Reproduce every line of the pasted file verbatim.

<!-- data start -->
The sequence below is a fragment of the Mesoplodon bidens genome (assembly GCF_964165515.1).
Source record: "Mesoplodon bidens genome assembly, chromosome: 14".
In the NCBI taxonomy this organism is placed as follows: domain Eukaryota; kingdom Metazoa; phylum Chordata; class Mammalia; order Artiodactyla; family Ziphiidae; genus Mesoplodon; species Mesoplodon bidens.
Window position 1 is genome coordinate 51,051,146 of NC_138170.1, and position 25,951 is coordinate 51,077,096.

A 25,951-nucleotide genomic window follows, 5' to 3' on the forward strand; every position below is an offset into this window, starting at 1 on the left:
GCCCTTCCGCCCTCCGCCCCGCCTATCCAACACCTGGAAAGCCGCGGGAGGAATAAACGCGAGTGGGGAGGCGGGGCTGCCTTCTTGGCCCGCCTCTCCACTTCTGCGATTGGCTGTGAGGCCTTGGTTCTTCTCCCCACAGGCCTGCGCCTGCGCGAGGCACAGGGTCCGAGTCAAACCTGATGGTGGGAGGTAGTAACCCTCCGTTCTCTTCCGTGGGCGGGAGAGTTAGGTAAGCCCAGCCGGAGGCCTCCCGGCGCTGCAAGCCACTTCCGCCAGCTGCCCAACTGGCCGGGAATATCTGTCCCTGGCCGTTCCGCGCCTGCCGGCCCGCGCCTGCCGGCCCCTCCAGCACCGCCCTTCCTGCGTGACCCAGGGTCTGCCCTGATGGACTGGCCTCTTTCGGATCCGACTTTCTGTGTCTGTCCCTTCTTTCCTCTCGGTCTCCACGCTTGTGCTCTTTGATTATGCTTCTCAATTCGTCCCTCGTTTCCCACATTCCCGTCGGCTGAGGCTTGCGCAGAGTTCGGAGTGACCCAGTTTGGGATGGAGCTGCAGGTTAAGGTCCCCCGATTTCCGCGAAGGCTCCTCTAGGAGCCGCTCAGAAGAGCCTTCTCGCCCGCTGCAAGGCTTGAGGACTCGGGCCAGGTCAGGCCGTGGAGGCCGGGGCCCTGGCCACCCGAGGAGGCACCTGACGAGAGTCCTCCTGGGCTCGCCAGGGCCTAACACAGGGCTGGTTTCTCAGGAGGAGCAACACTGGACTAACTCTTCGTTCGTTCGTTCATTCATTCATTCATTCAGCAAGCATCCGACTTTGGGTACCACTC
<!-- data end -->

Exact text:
The sequence below is a fragment of the Mesoplodon bidens genome (assembly GCF_964165515.1).
Source record: "Mesoplodon bidens genome assembly, chromosome: 14".
In the NCBI taxonomy this organism is placed as follows: domain Eukaryota; kingdom Metazoa; phylum Chordata; class Mammalia; order Artiodactyla; family Ziphiidae; genus Mesoplodon; species Mesoplodon bidens.
Window position 1 is genome coordinate 51,051,146 of NC_138170.1, and position 25,951 is coordinate 51,077,096.

A 25,951-nucleotide genomic window follows, 5' to 3' on the forward strand; every position below is an offset into this window, starting at 1 on the left:
GCCCTTCCGCCCTCCGCCCCGCCTATCCAACACCTGGAAAGCCGCGGGAGGAATAAACGCGAGTGGGGAGGCGGGGCTGCCTTCTTGGCCCGCCTCTCCACTTCTGCGATTGGCTGTGAGGCCTTGGTTCTTCTCCCCACAGGCCTGCGCCTGCGCGAGGCACAGGGTCCGAGTCAAACCTGATGGTGGGAGGTAGTAACCCTCCGTTCTCTTCCGTGGGCGGGAGAGTTAGGTAAGCCCAGCCGGAGGCCTCCCGGCGCTGCAAGCCACTTCCGCCAGCTGCCCAACTGGCCGGGAATATCTGTCCCTGGCCGTTCCGCGCCTGCCGGCCCGCGCCTGCCGGCCCCTCCAGCACCGCCCTTCCTGCGTGACCCAGGGTCTGCCCTGATGGACTGGCCTCTTTCGGATCCGACTTTCTGTGTCTGTCCCTTCTTTCCTCTCGGTCTCCACGCTTGTGCTCTTTGATTATGCTTCTCAATTCGTCCCTCGTTTCCCACATTCCCGTCGGCTGAGGCTTGCGCAGAGTTCGGAGTGACCCAGTTTGGGATGGAGCTGCAGGTTAAGGTCCCCCGATTTCCGCGAAGGCTCCTCTAGGAGCCGCTCAGAAGAGCCTTCTCGCCCGCTGCAAGGCTTGAGGACTCGGGCCAGGTCAGGCCGTGGAGGCCGGGGCCCTGGCCACCCGAGGAGGCACCTGACGAGAGTCCTCCTGGGCTCGCCAGGGCCTAACACAGGGCTGGTTTCTCAGGAGGAGCAACACTGGACTAACTCTTCGTTCGTTCGTTCATTCATTCATTCATTCAGCAAGCATCCGACTTTGGGTACCACTC